The luxury arm of debt-challenged financial conglomerate Fosun looks set to complete its New York listing by year-end, with an aim of breaking even by 2024
- Lanvin Group’s plan for a SPAC listing has moved a step closer to completion with the setting of a Dec. 9 vote on the deal by the SPAC’s shareholders
- The company recorded impressive overall revenue growth in the first half of this year, but results were less stellar for the important Greater China market
By Trevor Mo
As the debt-strapped Fosun International (0656.HK) sells down stakes in some of its many assets to raise much-needed cash, it is also getting ready to list its luxury retailer Lanvin Group, in a deal that has just moved one step closer to completion. But it won’t get much financial assistance from the Lanvin deal, which has been a half year in the making, since that listing will come via a relatively cash-less reverse merger using a special purpose acquisition company (SPAC).
The struggling Fosun first announced its listing plans for Lanvin in March, saying the luxury company would merge with Primavera Capital Acquisition Corp. (PCAC), a SPAC set up by Chinese private equity giant Primavera Capital and listed in the U.S. since January 2021. That plan could soon be consummated as Lanvin announced last Friday that the SPAC’s shareholders will vote on the deal at a meeting set for Dec. 9.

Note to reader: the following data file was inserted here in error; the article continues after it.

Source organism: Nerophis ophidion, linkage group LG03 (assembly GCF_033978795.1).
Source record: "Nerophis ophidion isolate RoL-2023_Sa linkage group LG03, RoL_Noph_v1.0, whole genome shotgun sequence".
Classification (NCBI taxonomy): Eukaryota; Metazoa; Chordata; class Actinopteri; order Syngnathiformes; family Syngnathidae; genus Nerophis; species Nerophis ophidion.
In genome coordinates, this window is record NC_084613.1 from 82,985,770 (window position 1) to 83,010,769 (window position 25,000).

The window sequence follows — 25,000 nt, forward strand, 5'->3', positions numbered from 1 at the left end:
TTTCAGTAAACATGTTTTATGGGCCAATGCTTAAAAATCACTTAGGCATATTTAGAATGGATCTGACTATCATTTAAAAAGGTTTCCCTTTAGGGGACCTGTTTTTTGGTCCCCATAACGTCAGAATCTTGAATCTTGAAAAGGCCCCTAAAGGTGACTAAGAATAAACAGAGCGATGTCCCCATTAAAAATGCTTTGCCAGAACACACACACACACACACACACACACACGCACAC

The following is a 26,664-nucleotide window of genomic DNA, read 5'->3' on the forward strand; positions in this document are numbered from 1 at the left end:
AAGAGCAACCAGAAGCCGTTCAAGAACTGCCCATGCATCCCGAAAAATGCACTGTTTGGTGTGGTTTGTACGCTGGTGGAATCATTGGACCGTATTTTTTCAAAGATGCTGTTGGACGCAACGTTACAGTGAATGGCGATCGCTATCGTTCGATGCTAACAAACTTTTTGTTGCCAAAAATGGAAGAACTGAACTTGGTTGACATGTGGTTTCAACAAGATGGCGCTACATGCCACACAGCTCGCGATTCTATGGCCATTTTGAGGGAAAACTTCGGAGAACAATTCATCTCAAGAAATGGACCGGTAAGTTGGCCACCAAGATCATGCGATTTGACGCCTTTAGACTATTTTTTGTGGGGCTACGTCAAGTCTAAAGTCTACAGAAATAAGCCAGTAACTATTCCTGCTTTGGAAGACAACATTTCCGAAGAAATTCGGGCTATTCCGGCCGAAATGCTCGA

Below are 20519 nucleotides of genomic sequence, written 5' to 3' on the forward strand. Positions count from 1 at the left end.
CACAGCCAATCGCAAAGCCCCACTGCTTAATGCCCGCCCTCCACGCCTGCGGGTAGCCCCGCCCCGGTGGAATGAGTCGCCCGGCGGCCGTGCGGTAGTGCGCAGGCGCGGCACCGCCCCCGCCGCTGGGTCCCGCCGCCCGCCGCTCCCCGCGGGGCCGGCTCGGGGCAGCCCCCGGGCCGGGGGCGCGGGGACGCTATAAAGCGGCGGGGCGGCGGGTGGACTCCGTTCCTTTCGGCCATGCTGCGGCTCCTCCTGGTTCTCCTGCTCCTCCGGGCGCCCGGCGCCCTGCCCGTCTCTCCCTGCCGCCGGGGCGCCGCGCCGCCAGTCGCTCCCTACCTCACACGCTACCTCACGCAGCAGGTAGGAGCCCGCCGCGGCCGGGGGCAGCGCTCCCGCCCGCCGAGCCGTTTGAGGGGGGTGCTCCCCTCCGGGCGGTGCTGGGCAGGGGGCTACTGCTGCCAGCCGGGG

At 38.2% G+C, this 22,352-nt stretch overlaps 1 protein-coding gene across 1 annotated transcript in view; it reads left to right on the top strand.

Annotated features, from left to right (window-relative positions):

Though nothing is 100% certain, chances are good that shareholders will approve the deal, paving the way for Lanvin to meet its previously promised deadline to become publicly listed by year-end. But that will only be the start of a much longer journey for Lanvin, which will face major challenges carving out a place in the crowded global luxury goods industry.